Because it would be great to live in a world where men step up and tell other men not to be shitgibbons instead of relying on the women the shitgibbons don’t listen to to fix the shitgibbon problem!
Again, not thoroughly revised and never known the touch of an editor. Part 1 is here if you’ve arrived late.
Luke’s mocking singsong needled from the passenger seat. “I saw what you did back there.”
Phin ran the tip of his tongue between his upper teeth and lip to sweep away the taste of guilt. It didn’t work. He feigned ignorance while backing from the parking space. “What’s that?”
“You slipped your digits to the good doctor.”
“Physician assistant.” The correction came as automatically as shifting gears into drive. He was the nephew of a bestselling author who had impressed upon him and his sisters from an early age the importance of using the correct words.
“What does that even mean?”
“Google is free.” Phin would be consulting it later himself. If nothing else came of the evening, at least his knowledge of medical professions would broaden.
The darkened businesses lining the street offered no distraction from Luke’s powers of observation. “I thought you had a rule against hitting on women where they work.”
Phin’s first impression of Cassandra Nash was that she’d been reprimanded by her boss for being too attractive, and she was now fighting a losing battle against nature. The thickness of her glasses distorted her black-coffee eyes and suggested the lenses weren’t for show, but the optician must have wept when she chose the darkest, clunkiest frames in the store. If she wore any makeup, it was the kind meant to pass for invisible, not draw attention to soft features with the potential to distract from her sharp mind. She strove for maximum severity by pulling dark hair away from her face in a joylessly restrained style.
Or so he thought until she preceded him into the exam room, revealing the sedate brunette blended with a deep red no stuffy supervisor would approve and twisted into a sleek knot that gleamed like a candy apple.
A woman bending to appease authority would dye over that with a color found in nature, but Cassandra Nash wore it like a dare saved for the parting shot as she walked away from battle victorious. How could he not want to know what other secrets she wielded like weapons?
But Luke was right—there were rules. “What’s the reasoning behind the rule?”
“To suck all the fun out of life?”
Phin would never understand how a man reached adulthood without the realization women were people, not occasional playthings. As exhausting as it was for him to correct this shit when it crossed his path, he hated to think what it must be like to be the target of it. “If a woman’s job is to deal with you, she can get fired for refusing to deal with you because you made her uncomfortable. She’s trapped and forced to be more polite than she wants to be.”
“Fish in a barrel.”
The enthusiastic delivery of that analogy was disheartening. “Who’s had opportunistic assholes shooting at her all day, making it harder to do her job than it would be for a man in the same position. It’s unfair. Show some consideration.”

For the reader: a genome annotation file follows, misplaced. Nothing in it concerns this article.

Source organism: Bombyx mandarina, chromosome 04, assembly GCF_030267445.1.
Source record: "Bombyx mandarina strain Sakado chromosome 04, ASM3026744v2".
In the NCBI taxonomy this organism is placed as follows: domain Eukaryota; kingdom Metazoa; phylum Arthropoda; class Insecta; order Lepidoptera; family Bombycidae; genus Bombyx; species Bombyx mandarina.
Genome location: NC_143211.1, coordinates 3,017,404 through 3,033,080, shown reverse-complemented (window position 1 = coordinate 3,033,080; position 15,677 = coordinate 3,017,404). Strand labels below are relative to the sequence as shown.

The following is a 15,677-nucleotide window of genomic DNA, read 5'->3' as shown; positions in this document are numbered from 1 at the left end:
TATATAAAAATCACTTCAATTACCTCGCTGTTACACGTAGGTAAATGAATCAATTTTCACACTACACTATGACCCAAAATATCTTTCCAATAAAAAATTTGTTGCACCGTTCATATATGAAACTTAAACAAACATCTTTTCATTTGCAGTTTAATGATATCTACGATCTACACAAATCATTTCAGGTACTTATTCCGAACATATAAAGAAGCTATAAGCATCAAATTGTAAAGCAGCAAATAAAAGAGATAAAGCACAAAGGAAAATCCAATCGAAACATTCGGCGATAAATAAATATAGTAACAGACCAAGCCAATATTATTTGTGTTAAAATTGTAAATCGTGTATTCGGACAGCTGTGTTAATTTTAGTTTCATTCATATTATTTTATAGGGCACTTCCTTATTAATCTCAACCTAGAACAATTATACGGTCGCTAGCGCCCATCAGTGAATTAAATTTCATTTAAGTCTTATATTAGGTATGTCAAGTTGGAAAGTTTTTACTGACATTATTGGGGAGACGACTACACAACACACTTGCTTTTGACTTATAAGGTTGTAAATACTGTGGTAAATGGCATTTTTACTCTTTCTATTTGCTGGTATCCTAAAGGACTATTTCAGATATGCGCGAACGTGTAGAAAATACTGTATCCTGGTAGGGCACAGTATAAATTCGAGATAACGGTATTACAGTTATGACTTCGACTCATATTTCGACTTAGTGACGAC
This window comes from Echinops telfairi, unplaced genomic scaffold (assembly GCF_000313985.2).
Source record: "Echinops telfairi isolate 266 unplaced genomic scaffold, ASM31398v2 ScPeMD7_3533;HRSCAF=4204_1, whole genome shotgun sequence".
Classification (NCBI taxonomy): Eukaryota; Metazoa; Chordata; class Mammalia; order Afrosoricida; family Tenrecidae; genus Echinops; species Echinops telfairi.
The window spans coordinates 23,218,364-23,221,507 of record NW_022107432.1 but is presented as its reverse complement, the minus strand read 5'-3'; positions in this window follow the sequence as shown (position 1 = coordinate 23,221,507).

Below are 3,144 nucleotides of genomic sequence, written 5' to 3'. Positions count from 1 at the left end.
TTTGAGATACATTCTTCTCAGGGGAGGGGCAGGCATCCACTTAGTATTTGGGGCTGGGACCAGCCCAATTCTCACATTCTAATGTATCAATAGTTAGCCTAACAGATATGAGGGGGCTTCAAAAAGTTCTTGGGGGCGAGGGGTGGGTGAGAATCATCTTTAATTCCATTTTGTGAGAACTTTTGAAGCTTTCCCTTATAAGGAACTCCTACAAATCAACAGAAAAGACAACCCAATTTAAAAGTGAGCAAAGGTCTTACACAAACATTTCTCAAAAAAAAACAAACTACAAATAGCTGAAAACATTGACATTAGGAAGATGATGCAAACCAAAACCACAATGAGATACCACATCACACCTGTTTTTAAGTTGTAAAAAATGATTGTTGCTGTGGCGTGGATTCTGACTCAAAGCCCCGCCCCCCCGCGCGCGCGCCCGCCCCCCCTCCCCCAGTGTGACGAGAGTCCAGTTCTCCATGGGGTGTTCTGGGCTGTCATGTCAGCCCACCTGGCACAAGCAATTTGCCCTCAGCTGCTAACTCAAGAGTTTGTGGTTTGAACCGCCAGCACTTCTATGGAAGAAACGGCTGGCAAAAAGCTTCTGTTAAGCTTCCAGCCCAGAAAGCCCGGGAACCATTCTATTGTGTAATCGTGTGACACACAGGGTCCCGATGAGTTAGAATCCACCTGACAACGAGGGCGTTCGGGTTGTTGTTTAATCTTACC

“But if you don’t shoot your shot, you could miss out on the best thing that ever happened to you.”
“Your desire to find the best thing that ever happened to you greatly exceeds the desire of every woman you meet to be the best thing that ever happened to you.” Even in Aunt Claire’s romance novels, women did not sit around waiting for a man to make life worth living. They had plans before the hero swaggered onto the scene, and more often than not, he got in the way of the heroine’s goals. Even when romance was right there in the name of the genre, men were a pain in the ass until they learned to help women instead of hindering them. “Learn to read the room and be more discriminating with your ‘shot.’ Start by not sexually harassing women in the workplace.”
“Says the guy who gave his number to the doc.”
Phin didn’t correct her job title again. If he got only one point across, he didn’t want it to be that one. “I wasn’t her patient, I left it up to her on my way out the door so she wasn’t obligated to humor me, and I’ll never hear from her because it was still wrong for all the reasons previously cited.”
“Then why did you do it?”
Because she had defiant hair and smirked at subtle jokes and visibly disapproved of getting back in the ring with an injury like she had an abundance of both common sense and compassion. “It would have been a good how-we-met story to tell our grandkids.”
Luke laughed. “The great Professor Pain is a sap.”
Many great love affairs went into the growth of Phin’s sprawling family tree, and that sap ran thick in his veins. “Keep it to yourself. I’ve been stockpiling favors the writers owe me for ten years, and I can make you cry about coming to work.”
“I think you mean ‘I’ll make you rue the day you tested the Professor.’”
Phin had wrapped up his performance for the night before hauling Luke out of the ring by the seat of his pants to keep his injury from interfering with the rest of the show. “There’s a surcharge for after-hours catch phrases.”
“Is that true? I thought it was a gag that your contract states you get paid every time you’re Professor-y.”
The convergence of philosophy and professional wrestling came in handy at times such as these. “What is truth but a consensus about what is perceived to be real?”
Luke sank lower in his seat. “I’m not paying for this.”
He wasn’t harping about Phin’s interest in a certain physician assistant, either.
“Take notes anyway. There will be a quiz when I wake you for your concussion check.”
© 2018 Ren Benton. Archived.